I borrowed Rohinton Mistry’s Family Matters from the public library because I wanted to indulge in nostalgia and emotion. There is a certain claustrophobic beauty to Mistry’s works. His novels have a large canvas and are typically set against turbulent times of political upheaval in India’s recent history. But the narration is tightly focused on a group of close-knit people, whether it is family or friends or just a random set thrown together by circumstance.
Family Matters is even more dense than Mistry’s previous work. This is partly because of the backdrop in this novel. Mistry has set the arc of his main characters against the rise of Shiv Sena, a Hindu fundamentalist group that came into prominence during the early 1990s. But the party’s goons are bit characters; they move in the shadows. The novelist’s unwavering attention is on the lives and problems of three generations of a Parsi family and their complicated relationship with each other.
Seventy-nine-year-old Nariman Vakeel is a retired professor of English literature, who lives in a big house with his middle-aged stepson and stepdaughter, Jal and Coomy. Vakeel is afflicted with Parkinson’s disease. On a walk one day, he breaks his leg. The doctor advises complete bedrest for a month and prohibits any form of walking, including visits to the bathroom. Stuck to his bed and incapacitated completely, Nariman lapses into depression. Jal and Coomy, who do not have much experience in caregiving, hatch a plan to offload Vakeel onto Roxana, their younger stepsister.
Roxana Chenoy lives in a one-bedroom apartment with her husband and two sons. This change of residence and its effect on Roxana’s family as well as her relationship with her brother and sister forms the crux of Mistry’s story.
As the novel progresses and the disease takes control of Nariman’s body, we learn more about his past. Memories of a love affair resurface as he begins talking and crying in his sleep. The situation is made worse by Jal and Coomy, who invent excuses (even going to the extent of breaking the plaster on their ceiling) to prolong his stay at Roxana’s place. In the meanwhile, Roxana’s husband, Yezad, loses his job. A death in the family brings about a change of residences.
Just when you think that the events and incidents in Family Matters are careening towards a conclusion, Mistry inserts an epilogue which details events five years later. There is a conclusion; but it not a happy state of affairs. It is, as one would say of most things that happen in a family, not an unhappy one either.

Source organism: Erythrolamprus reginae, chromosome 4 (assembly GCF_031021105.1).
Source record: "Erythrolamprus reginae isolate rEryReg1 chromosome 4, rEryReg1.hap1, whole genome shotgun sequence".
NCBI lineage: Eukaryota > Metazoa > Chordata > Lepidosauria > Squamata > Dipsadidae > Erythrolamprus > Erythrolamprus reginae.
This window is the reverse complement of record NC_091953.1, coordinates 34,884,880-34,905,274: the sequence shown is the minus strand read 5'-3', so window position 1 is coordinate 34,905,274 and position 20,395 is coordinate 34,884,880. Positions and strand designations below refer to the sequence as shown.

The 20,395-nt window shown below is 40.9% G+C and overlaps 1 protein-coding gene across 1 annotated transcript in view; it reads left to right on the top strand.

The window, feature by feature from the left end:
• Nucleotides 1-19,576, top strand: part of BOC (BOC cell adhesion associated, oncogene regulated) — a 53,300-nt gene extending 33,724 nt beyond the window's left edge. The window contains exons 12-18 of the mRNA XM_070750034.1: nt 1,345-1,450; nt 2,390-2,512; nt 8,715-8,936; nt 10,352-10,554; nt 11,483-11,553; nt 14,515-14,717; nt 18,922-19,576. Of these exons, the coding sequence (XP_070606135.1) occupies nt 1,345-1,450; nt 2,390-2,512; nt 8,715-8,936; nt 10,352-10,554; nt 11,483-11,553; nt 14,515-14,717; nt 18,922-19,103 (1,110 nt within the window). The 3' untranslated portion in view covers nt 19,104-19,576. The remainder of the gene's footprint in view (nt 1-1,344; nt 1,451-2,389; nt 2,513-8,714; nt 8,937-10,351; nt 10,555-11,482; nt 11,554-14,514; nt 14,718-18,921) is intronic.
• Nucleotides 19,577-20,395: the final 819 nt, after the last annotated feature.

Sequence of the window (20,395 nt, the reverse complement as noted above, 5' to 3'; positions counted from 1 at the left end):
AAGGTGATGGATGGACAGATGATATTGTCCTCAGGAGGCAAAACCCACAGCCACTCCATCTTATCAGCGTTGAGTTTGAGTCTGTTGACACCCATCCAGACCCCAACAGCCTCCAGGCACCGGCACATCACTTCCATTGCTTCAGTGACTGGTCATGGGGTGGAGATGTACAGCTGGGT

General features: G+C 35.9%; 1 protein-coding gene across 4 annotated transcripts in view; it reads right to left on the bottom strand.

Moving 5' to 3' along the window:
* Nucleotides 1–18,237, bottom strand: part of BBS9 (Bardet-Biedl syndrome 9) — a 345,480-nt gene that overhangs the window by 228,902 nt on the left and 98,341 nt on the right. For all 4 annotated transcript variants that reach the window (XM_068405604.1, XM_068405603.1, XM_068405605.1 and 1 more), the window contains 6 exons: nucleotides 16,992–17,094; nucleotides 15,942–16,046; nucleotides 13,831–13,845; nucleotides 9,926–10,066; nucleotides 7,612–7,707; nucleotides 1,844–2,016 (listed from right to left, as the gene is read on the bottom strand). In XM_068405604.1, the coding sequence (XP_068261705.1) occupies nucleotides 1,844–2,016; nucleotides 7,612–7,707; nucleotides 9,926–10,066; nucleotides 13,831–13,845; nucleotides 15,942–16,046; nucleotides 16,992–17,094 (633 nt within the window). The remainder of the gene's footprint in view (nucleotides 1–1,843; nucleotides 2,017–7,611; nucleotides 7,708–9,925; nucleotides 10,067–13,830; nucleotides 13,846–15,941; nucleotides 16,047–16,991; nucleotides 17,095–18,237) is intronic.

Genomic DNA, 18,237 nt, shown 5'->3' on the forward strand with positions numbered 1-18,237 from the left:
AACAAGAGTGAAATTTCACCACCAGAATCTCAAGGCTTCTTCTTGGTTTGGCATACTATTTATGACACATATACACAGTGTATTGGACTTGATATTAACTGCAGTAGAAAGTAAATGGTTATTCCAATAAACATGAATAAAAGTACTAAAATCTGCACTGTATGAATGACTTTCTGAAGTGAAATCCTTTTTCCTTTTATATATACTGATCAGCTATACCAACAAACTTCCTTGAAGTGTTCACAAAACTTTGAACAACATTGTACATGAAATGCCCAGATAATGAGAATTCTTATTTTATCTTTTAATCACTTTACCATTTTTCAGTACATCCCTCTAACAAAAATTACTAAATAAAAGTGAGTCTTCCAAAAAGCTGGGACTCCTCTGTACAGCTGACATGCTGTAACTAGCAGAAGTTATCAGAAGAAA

Mistry has said that he originally wanted to invert Tolstoy’s quote about happy families being alike (at the beginning of Anna Karenina) at the beginning of his work. In essence, he wanted to show that all unhappy families are alike as well. But the novel is a labor of love to the Parsi community. As a Parsi himself, Mistry shines a brilliant light on this world. They are the sole focus of this novel. Through his characters, he criticizes and praises their eccentricities. And there are many of those for they are the most British of all Indian races. In fact, there is no historical record of their life before the British. As a result, their customs and rituals are an odd mix of Hindu rituals and Western culture. Even as they apply the sacrificial red dot with rice (a Hindu custom) on birthdays and eat spicy food that would bring tears to most Indians eyes (this one included), their tastes in music and language are almost totally Western. Their language is an odd mix of Gujarati and English. Western classical music (as opposed to Bollywood) is an essential part of their growing up years.
In its structure and scope, Family Matters resembles nineteenth century family sagas, except that its setting is modern Bombay. Family Matters is about unhappiness. Each character in the book is a bundle of sadness, weighed down by past and present circumstances. For example, Coomy harbors memories from years ago and, in unguarded outbursts, blames her father for their mother’s death. Roxana’s husband Yezad resents his father-in-law’s intrusion into their home and the added expense. Roxana, who is the most generous and understanding of all characters in the novel, also has misgivings about the arrangement.
But the novel is also about happiness and love. There are moments of quiet understanding and love. Yezad takes to cleaning after his father-in-law. Jal gives extra cash to Roxana’s family after Yezad loses his job. Roxana’s younger son Jehangir, a sensitive child, performs several acts of kindnesses.
That said, Family Matters does not have the fluid narrative of Mistry’s earlier novel – A Fine Balance. Frequently, Mistry digresses into long speeches and inside jokes about Parsi culture. He also uses language and references that may be unfamiliar to some readers.
(I am especially curious about how John Updike’s understood the numerous Gujarati words that pepper Mistry’s narrative. Though I suppose the problem is not new; several novels about Jewish identity have Yiddish words that may be unfamiliar to non-American readers.)But, all said and done, Family Matters is still a wonderful novel. It is a valuable snapshot of Parsi life and a novel about the complexity of love in large families.